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By Laura McCandlish and Laura McCandlish,Sun reporter | March 14, 2008
Focusing less on the design of a proposed ski-lift-style gondola over the Inner Harbor than other issues, the city architectural panel questioned the private funding of such a transportation project and worried that the attraction could steal pedestrians away from a redesigned Pratt Street corridor. But the developers pitching the $40 million privately operated "SkyLine Baltimore" system to the Urban Design and Architecture Review Panel yesterday remained optimistic about their plan to connect the Convention Center to Fells Point via a seven-minute aerial ride.
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ENTERTAINMENT
By Anne Marie Turner | February 16, 2012
Well Top Cheffers we are at the beginning of the end for this epic ninth season of "Top Chef. " With Bev, Lindsay, Paul and Sarah as the final four, they are shipped from the blistering heat of Texas to the biting cold of British Columbia.   Even as they great each other at the airport in Vancouver it is clear that Bev is still the odd man out and will have to fight tooth and nail to prove that she deserves to be in the finale.   With that all said and done I just want to point out that, without fail, every season at the finale, each chef has changed their hair.  Like they saw part of the season and thought "Woof," so they pull a Topanga from "Boy Meets World" and fix their hair.
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NEWS
By John Fritze and John Fritze,Sun reporter | December 31, 2006
Call it crazy, even for Baltimore, but two-thirds of Inner Harbor visitors say they would gladly spend $7 to glide along the waterfront - up to 95 feet above street level - in a ski-lift-style gondola proposed for downtown, according to a new state study. The survey, which predicts that as many as 1.9 million people would hop on the gondola every year for the view - not to mention the novelty - is encouraging news for Trey and Peter Winstead, who came up with the idea three years ago to ease traffic and carry foot-weary tourists along the harbor.
TRAVEL
By Michelle Deal-Zimmerman and The Baltimore Sun | June 20, 2011
The Town of Ocean City is set to consider the addition of an aerial tram ride that would fly high above the boardwalk from the inlet parking lot to 27th Street. The proposal for the $10 million attraction comes from Trey Winstead, who has also proposed a similar project for the Inner Harbor. Winstead's venture, Skyline Ocean City, would locate the aerial tram about 50 to 85 feet above the boardwalk, offering riders views of the ocean, bay and beyond. A presentation of the proposal was to be made at Monday night's Ocean City council meeting, but Winstead said developers pulled it from the agenda to make a few tweaks and also to develop support from local businesses along the boardwalk.
NEWS
By Jennifer McMenamin and Jennifer McMenamin,SUN STAFF | May 16, 2000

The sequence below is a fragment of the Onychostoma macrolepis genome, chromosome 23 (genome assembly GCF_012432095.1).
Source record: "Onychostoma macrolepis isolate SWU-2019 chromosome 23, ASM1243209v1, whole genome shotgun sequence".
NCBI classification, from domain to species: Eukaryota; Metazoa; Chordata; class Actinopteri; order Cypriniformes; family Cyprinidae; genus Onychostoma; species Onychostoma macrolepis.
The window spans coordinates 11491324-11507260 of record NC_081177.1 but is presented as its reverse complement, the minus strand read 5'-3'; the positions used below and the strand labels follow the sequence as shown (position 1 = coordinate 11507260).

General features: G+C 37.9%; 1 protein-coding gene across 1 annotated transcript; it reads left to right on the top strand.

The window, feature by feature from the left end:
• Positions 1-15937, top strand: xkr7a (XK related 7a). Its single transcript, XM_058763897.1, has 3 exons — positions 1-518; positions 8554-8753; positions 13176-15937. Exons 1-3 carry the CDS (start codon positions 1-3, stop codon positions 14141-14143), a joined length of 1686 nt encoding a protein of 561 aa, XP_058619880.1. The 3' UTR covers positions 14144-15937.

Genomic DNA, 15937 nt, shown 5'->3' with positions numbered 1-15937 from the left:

WALKERSVILLE -- Hours after Matthew E. Coleman called home Saturday from a 10-day vacation in Switzerland to wish his mother a happy Mother's Day, Swiss authorities called to tell the family he had died during a bungee-jumping outing that his mother had discouraged. The 21-year-old was killed when he slammed into the ground after he was tied to an elastic rope that was too long, officials said yesterday. The jump was organized by Interlaken-based Adventure World, the company that ran a canyoning expedition in central Switzerland last summer during which 21 people were killed in a flash flood.
BUSINESS
By Lorraine Mirabella and Lorraine Mirabella,Sun reporter | March 12, 2008
Picture floating high above Pratt Street in a ski-lift-style gondola, soaring over the Inner Harbor on a seven-minute journey from the Convention Center to Fells Point. Trey Winstead of Winstead Brothers LLC has been studying, planning and engineering such a 1.3-mile route along overhead cables for six years. Now along with his brother Peter Winstead he's ready to pitch the plan to put Baltimore on the cutting edge of urban aerial transit to the city's design panel. "This is going to be the best new attraction in the country," said Winstead, a civil engineer who came up with the idea with his brother after they moved to downtown Baltimore in 2002.
FEATURES
By Neal Thompson and Neal Thompson,SUN STAFF | February 9, 1999
When Joseph Schweitzer graduated from the Naval Academy in 1989, classmates wrote in his yearbook that the Marine Corps-bound lacrosse star would "make the world safe for democracy."But a year ago, Schweitzer was co-piloting a jet that caused one of the most gruesome peace-time disasters in U.S. military history: the deaths of 20 civilians aboard a ski resort gondola in northern Italy. His otherwise spotless reputation as a serious, almost shy Marine is now stained by accusations he is a reckless killer.
NEWS
By Andrea F. Siegel and Andrea F. Siegel,Sun Staff Writer | June 20, 1995
In sleepy Galesville, where nodding at passing boats is the unofficial pastime, one boat wins wide smiles and enthusiastic waves.It's the Magic Moment, a sleek handmade craft, certainly the only gondola on West River and perhaps the only one in Maryland."
FEATURES
December 15, 1991
Airline pass for Hawaiian island flightsHawaiian Airlines is offering a new pass that permits unlimited interisland travel -- a sort of Eurailpass in the Pacific. The new pass, called the Hawaiian Airpass, is available to non-residents, no matter which airline they use to fly into Hawaii. A visitor can have five days of unlimited flights among the six major Hawaiian islands (the Big Island, Maui, Oahu, Kauai, Molokai and Lanai) for $129, seven days for $149, 10 days for $199 and 14 days for $239.
NEWS
By Tyrone Richardson and Tyrone Richardson,SUN STAFF | July 17, 2005
A year after a tethered tourist balloon stalled 200 feet over Baltimore's downtown, trapping 17 frightened passengers for two hours, the popular attraction remains grounded with no assurance that the gondola will rise above the city again. Yet the idle helium balloon that is still tied to a yellow winch next to the Port Discovery children's museum serves as a reminder of unresolved issues and painful memories. The board president of the nonprofit corporation that runs Balloon Over Baltimore Inc. would say only that the company is still "addressing issues" of the accident.